Maureen, London

My name is Maureen. I come from Zimbabwe. But now I live in London and I’m British.

I used to take myself as the perfect one, but when I came to the UK, I started losing weight. I started having some fevers and something was suspicious. I collapsed in the house and I was taken to hospital and they discovered I had pulmonary TB. But, to my shock, they told me I’m HIV-positive. My room was facing the Thames River. One day I thought I should jump through the window and just die. I can’t take the shame, the stigma within my community, the stigma within my family. Then I was introduced to a support group in Enfield and they were looking so good.

With all the confidence that I was gaining whenever I meet people, I started discovering myself. I started speaking openly about HIV and I set myself free and I discovered that within me there is the passion to work with people living with HIV. With the ARVs that we take, especially people of color, the skin changes. I said no, I have to change the way I look.

I love fashion. I mean, my size, I’m big and there is no way I can walk into Harrod’s and get a dress of my size, so I make my own clothes. Everything I do, I do it myself. Before I come out, no matter how late I am, I have to run and peer through the mirror and see how I look, then I come out.

I never thought I would make it up till now. I had my diagnosis when I was 39, but now I’m 51. People used to think someone was HIV-positive should be skinny and all that, and miserable, you know. No, no, no, things have changed. Now we’re looking good. We can do everything. The only thing I always tell people—the only thing I can’t do is donate blood. If you are bitter, everything just doesn’t coordinate.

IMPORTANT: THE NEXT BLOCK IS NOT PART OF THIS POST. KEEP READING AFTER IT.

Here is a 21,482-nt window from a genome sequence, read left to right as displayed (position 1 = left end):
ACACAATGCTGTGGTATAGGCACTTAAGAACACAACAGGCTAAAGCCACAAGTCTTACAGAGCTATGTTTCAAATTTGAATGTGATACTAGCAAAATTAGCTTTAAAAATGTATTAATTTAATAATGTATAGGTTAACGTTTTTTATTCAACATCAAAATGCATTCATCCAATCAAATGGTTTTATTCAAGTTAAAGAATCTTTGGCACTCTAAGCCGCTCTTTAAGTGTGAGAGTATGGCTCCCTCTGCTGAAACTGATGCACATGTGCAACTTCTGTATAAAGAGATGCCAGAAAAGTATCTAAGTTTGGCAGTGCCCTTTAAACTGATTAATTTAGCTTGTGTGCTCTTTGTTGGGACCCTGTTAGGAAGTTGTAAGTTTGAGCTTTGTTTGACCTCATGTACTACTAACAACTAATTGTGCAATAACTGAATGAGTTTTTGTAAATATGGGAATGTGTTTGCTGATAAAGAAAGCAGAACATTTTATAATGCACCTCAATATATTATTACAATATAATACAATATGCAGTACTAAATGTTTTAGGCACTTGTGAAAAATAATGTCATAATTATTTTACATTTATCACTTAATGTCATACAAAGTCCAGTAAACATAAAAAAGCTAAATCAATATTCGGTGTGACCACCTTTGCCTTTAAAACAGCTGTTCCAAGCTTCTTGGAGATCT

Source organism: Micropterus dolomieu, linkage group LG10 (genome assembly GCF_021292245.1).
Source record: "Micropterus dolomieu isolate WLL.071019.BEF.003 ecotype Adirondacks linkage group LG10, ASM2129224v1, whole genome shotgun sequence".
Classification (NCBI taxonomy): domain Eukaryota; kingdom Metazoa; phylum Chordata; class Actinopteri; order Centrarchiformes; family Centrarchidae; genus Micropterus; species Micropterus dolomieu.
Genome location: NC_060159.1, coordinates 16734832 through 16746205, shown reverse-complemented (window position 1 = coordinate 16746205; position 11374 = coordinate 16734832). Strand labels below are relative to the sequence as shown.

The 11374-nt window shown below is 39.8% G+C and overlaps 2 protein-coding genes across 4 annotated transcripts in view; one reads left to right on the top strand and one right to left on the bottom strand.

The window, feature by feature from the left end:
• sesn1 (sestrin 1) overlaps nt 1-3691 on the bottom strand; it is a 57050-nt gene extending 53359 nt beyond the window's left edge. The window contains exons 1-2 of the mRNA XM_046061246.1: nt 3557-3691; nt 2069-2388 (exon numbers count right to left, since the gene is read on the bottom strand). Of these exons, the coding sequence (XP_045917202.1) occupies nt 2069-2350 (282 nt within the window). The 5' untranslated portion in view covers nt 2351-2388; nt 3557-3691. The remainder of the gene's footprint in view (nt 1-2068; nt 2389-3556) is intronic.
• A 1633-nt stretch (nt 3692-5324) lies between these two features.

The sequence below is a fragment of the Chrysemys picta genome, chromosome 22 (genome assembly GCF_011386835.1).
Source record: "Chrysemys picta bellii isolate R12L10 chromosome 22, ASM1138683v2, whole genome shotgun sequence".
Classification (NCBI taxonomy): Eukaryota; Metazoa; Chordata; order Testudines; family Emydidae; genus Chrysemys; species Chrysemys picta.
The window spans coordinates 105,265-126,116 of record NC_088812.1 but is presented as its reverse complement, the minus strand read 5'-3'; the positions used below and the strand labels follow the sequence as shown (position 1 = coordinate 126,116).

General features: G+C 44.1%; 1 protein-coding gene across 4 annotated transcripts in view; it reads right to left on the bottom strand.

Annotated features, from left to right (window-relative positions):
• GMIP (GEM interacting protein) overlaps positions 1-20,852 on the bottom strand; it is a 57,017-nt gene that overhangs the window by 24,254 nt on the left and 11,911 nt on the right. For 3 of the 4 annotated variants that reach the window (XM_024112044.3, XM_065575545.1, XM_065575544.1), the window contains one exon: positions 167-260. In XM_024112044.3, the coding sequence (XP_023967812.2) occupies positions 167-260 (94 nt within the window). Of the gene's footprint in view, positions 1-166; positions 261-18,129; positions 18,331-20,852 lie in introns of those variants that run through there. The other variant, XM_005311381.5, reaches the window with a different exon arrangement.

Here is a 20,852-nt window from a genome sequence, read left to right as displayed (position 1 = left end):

I love smiling. To me that’s my medicine.

About Through Positive Eyes

Through Positive Eyes [] tells the story of HIV/AIDS at the end of the third decade of the epidemic, when potent antiretroviral medication has been devised, but when treatment access is far from universal. Through Positive Eyes is an attempt to address key themes of the AIDS epidemic: widespread stigma, extreme social inequality, and limited access to lifesaving medication. The project is based on the belief that challenging stigma against people living with HIV/AIDS is the most effective method for combating the epidemic—and that art is a powerful way to do this. HIV-positive people take part in this unique initiative, creating powerful personal photo essays. From these images, we create local and international advocacy materials including exhibitions, short films, and website. Read more about Through Positive Eyes at

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